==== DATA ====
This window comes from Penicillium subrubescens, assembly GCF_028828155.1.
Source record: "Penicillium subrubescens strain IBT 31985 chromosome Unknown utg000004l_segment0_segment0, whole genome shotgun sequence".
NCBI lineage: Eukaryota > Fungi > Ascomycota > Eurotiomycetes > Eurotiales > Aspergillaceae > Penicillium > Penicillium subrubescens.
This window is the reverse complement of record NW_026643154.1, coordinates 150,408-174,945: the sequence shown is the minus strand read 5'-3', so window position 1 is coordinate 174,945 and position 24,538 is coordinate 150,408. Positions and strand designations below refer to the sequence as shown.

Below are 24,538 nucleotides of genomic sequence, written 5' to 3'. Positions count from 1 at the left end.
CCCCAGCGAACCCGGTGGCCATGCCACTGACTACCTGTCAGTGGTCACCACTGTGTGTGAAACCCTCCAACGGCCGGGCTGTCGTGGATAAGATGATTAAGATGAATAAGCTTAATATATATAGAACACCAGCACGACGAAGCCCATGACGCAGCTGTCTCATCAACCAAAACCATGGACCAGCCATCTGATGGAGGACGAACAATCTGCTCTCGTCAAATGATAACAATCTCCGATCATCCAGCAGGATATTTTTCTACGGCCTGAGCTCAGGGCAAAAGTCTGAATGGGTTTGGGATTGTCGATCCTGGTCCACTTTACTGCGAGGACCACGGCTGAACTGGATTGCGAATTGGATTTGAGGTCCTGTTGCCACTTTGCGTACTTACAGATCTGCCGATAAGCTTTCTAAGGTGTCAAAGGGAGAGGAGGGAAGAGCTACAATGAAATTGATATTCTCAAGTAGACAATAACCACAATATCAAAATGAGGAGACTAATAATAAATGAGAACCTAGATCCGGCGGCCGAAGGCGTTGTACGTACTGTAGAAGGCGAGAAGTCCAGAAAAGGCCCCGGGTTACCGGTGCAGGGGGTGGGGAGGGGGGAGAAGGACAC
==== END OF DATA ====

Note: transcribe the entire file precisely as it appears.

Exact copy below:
This window comes from Penicillium subrubescens, assembly GCF_028828155.1.
Source record: "Penicillium subrubescens strain IBT 31985 chromosome Unknown utg000004l_segment0_segment0, whole genome shotgun sequence".
NCBI lineage: Eukaryota > Fungi > Ascomycota > Eurotiomycetes > Eurotiales > Aspergillaceae > Penicillium > Penicillium subrubescens.
This window is the reverse complement of record NW_026643154.1, coordinates 150,408-174,945: the sequence shown is the minus strand read 5'-3', so window position 1 is coordinate 174,945 and position 24,538 is coordinate 150,408. Positions and strand designations below refer to the sequence as shown.

Below are 24,538 nucleotides of genomic sequence, written 5' to 3'. Positions count from 1 at the left end.
CCCCAGCGAACCCGGTGGCCATGCCACTGACTACCTGTCAGTGGTCACCACTGTGTGTGAAACCCTCCAACGGCCGGGCTGTCGTGGATAAGATGATTAAGATGAATAAGCTTAATATATATAGAACACCAGCACGACGAAGCCCATGACGCAGCTGTCTCATCAACCAAAACCATGGACCAGCCATCTGATGGAGGACGAACAATCTGCTCTCGTCAAATGATAACAATCTCCGATCATCCAGCAGGATATTTTTCTACGGCCTGAGCTCAGGGCAAAAGTCTGAATGGGTTTGGGATTGTCGATCCTGGTCCACTTTACTGCGAGGACCACGGCTGAACTGGATTGCGAATTGGATTTGAGGTCCTGTTGCCACTTTGCGTACTTACAGATCTGCCGATAAGCTTTCTAAGGTGTCAAAGGGAGAGGAGGGAAGAGCTACAATGAAATTGATATTCTCAAGTAGACAATAACCACAATATCAAAATGAGGAGACTAATAATAAATGAGAACCTAGATCCGGCGGCCGAAGGCGTTGTACGTACTGTAGAAGGCGAGAAGTCCAGAAAAGGCCCCGGGTTACCGGTGCAGGGGGTGGGGAGGGGGGAGAAGGACAC